The conventional Deadlift is a fantastic full-body exercise. And had you asked me a few years ago whether everyone should do them, I would have answered "absolutely."
But my thoughts have changed.
I've come to realize that not many people know how to deadlift a straight bar off the floor properly. And even fewer can maintain good form when the weights get heavy.
Trainees not competing in powerlifting or Olympic lifting often experience better, injury-free strength gains in the long run by using more suitable deadlift variations.
That's a big reason why few strength coaches in pro sports prescribe heavy conventional Deadlifts for their players. The risk-to-benefit ratio with an athlete making several million dollars per year is simply too high.
Check out these five Deadlift alternatives that are more appropriate for non-strength athletes.
1. Trap Bar Deadlift
The Trap Bar Deadlift places less stress on the low back and requires less mobility to set up in the starting position than the conventional Deadlift, especially when done with high handles.
Yes, you can move more weight than with the conventional Deadlift. Some people get too hung up on viewing the powerlifting-style as the only real way to deadlift, and label the Trap Bar Deadlift as a "Half-Squat with a bar in your hands," basically dismissing its benefits altogether.
Rather than thinking in such extremes, I'd rather consider Trap Bar Deadlifts an excellent option for building tremendous full-body strength over an adequate range of motion in a safe manner.
Recommended rep range: 1-5. Advanced lifters who know how to stay tight even when fatigued can go higher.
2. Sumo Deadlift off Blocks/Pins
The sumo stance, in which you position your feet wider and hold your hands between your legs, stresses the quads and adductors to a higher degree than the conventional stance. Moreover, Sumo Pulls are a little easier on your low back.
Pulling from an elevated surface—either off blocks, plates or pins in a power rack—shortens the range of motion, which further decreases low-back stress.
I prefer pulling from anywhere between mid-shin and below the kneecap. Going above the knee cuts the range of motion and allows a trainee to overload the movement too much for my liking, essentially turning it into an ego lift.
Recommended rep range: 1-5 reps for most gym-goers; advanced trainees can bump up the reps a bit.
3. Romanian Deadlift
Whereas the two previous Deadlift variations were all about moving big weight for lower reps to build maximal strength, the correct execution of Romanian Deadlifts requires you to feel the intended muscles doing work, not merely moving as much weight as possible through space.
Focus on a good hamstring stretch at the bottom and squeeze your glutes hard at the top.
Loading the bar with hundreds of pounds but not feeling anything in the hamstrings on your way down, or in the glutes as you extend your hips to finish each rep, serves little purpose.
When an athlete tells me he or she can't feel his or her hamstrings on Romanian Deadlifts, they're convinced that adding more weight to the bar will fix the issue.
Nope. Definitely not.
You should experience a nice hamstring stretch holding an empty bar or even a dowel in your hands. After regressing an athlete down to either of those while greasing their hip hinge pattern and teaching them how to feel the right muscles do the work, we let them load the bar with light weights.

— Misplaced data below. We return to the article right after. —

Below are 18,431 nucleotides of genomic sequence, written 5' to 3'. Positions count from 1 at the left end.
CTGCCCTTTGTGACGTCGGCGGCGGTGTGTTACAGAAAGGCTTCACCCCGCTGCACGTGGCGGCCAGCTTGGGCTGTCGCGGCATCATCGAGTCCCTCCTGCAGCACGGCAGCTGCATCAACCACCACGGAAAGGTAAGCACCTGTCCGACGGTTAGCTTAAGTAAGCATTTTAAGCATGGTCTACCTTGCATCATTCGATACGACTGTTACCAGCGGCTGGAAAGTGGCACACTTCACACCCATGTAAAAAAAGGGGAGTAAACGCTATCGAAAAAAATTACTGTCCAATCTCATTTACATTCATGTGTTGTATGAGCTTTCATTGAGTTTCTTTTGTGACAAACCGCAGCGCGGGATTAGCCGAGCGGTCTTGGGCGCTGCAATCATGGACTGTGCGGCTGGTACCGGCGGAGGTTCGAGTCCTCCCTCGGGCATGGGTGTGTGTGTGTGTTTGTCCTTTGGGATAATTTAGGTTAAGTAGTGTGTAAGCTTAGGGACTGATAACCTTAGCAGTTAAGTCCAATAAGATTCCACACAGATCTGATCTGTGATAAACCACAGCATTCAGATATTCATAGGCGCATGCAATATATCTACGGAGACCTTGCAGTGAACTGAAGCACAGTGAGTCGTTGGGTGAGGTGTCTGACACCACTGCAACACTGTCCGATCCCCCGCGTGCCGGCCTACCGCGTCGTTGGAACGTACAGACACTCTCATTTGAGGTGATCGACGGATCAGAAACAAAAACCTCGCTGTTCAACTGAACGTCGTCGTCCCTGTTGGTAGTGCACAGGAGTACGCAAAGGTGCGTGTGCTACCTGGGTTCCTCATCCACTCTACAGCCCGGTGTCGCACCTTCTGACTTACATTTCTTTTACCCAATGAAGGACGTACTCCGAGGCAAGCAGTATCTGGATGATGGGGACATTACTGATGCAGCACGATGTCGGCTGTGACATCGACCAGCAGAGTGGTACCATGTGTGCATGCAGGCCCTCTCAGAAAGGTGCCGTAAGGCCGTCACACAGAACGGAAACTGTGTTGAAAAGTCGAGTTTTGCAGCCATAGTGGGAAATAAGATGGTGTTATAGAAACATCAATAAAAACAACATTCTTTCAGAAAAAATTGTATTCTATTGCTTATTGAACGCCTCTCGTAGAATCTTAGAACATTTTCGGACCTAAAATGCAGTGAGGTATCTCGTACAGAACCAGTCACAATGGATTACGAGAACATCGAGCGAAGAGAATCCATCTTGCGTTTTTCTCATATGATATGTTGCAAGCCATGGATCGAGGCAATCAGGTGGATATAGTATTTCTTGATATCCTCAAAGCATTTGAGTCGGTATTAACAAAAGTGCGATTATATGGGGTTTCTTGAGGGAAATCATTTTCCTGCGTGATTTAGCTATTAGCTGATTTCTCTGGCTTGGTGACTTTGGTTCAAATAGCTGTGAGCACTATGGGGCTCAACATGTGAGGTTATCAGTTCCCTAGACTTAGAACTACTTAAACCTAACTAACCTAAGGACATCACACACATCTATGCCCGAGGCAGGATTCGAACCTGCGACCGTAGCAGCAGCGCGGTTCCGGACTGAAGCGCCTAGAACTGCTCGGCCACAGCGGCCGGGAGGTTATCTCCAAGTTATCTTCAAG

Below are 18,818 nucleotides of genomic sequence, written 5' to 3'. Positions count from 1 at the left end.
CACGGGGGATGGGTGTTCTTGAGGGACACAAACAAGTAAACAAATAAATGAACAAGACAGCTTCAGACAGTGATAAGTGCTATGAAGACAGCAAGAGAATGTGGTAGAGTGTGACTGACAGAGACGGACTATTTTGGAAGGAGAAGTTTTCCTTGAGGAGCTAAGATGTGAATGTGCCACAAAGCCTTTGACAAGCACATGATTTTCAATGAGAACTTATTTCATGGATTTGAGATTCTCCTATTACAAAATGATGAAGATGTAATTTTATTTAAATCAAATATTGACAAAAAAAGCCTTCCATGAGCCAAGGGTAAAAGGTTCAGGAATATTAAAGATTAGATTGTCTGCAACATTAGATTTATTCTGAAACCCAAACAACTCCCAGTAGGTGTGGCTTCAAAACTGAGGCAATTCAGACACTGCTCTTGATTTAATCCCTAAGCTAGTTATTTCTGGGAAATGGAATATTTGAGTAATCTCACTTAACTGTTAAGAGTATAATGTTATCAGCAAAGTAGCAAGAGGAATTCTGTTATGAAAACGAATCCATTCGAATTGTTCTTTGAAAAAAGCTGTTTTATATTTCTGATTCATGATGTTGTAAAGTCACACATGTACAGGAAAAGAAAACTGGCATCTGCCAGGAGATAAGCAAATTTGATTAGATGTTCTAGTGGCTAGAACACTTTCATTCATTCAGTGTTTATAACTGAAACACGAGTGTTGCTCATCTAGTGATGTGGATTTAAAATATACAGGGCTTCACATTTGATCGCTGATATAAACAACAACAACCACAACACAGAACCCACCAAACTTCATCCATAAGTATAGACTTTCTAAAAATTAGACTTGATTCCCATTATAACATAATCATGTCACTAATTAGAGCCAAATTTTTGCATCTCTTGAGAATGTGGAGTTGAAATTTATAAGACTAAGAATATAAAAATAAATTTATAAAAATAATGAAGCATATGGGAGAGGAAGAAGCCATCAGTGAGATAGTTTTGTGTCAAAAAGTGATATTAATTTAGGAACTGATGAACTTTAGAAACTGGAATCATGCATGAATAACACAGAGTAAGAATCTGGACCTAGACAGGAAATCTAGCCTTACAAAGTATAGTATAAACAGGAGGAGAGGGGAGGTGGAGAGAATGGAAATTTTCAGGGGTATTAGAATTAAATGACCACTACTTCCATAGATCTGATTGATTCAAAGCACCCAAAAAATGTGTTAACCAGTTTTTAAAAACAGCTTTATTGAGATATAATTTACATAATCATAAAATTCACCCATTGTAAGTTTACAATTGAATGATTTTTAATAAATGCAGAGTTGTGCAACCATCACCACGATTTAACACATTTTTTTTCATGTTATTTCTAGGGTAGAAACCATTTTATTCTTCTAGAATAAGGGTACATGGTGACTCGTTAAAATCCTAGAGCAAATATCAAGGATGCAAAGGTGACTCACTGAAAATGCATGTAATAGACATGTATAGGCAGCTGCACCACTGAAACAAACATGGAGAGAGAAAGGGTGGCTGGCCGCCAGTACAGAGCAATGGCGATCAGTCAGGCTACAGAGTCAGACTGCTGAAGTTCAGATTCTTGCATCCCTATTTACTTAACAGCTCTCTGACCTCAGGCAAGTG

Now they've got that important mind-muscle connection turned on, which helps them reap the benefits of the movement instead of mindlessly going through the motions.
Recommended rep range: 5-12.
4. Single-Leg RDL
Switching from two legs to one increases stability requirements to a degree many athletes aren't accustomed to, so start with light resistance. A dowel or a pair of 20-pound dumbbells may be all that you can handle at first without falling over.
When you're no longer limited by a lack of balance, overload this movement like any other strength exercise without allowing movement quality to suffer.
Again, you should achieve a notable hamstring stretch on the eccentric on each rep and finish the movement with the glutes. Strive to hold your hips level during each rep.
Recommended rep range: 5-8.
5. Landmine Deadlift
Deadlifts and high reps is a combination that rarely works.
Few athletes can maintain the necessary core stability and spinal alignment required for injury-free deadlifting once muscular fatigue kicks in.
The Landmine Deadlift is an exception. Very similar to the Kettlebell Deadlift, which I'd rank as one of the best movements for grooving proper hip hinge form in beginners, the load is placed between your feet.
The advantage of the Landmine Deadlift is that you can progressively work your way up to decent weight over time. The Kettlebell Deadlift is hardly useful for that since you'll be limited to 36 kilograms (about 80 pounds) of resistance from here to eternity simply because you won't find a bigger kettlebell at most gyms.
In addition to deadlifting for higher reps, the Landmine Deadlift can also be used with athletes experiencing back pain for a safer way to load the hips and posterior chain bilaterally.
Taller athletes may have trouble getting into position when performing the Landmine Deadlift from the floor. If that's you, place a plate under the weights to elevate the starting position slightly.
Recommended rep range: 5-10+. Hit this exercise for sets of 12 to 20 reps and I guarantee your entire posterior chain will be burning.
Contrary to what you may have heard, heavy conventional Deadlifts aren't always the best choice for athletes, and certainly not suitable for everyone.
Replace them with any or all of the above Deadlift variations to build full-body strength and size while avoiding back injury.
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